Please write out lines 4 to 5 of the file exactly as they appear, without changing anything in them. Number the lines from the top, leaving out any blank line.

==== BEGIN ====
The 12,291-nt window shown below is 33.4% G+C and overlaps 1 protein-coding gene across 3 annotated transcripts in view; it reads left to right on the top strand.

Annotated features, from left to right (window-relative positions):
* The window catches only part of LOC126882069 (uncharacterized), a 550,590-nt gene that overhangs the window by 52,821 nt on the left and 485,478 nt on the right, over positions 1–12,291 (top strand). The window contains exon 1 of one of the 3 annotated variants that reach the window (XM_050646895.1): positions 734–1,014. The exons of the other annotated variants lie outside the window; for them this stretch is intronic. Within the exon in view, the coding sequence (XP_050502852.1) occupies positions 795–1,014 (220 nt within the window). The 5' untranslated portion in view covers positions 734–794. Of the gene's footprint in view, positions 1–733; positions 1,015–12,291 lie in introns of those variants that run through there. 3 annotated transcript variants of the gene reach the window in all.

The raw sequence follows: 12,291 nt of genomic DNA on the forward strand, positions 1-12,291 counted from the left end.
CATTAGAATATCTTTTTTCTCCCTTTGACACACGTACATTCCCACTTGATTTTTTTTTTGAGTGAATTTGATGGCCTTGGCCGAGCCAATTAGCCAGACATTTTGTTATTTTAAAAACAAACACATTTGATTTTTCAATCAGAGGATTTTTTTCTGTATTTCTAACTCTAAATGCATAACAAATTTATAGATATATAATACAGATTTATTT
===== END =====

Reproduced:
The raw sequence follows: 12,291 nt of genomic DNA on the forward strand, positions 1-12,291 counted from the left end.
CATTAGAATATCTTTTTTCTCCCTTTGACACACGTACATTCCCACTTGATTTTTTTTTTGAGTGAATTTGATGGCCTTGGCCGAGCCAATTAGCCAGACATTTTGTTATTTTAAAAACAAACACATTTGATTTTTCAATCAGAGGATTTTTTTCTGTATTTCTAACTCTAAATGCATAACAAATTTATAGATATATAATACAGATTTATTT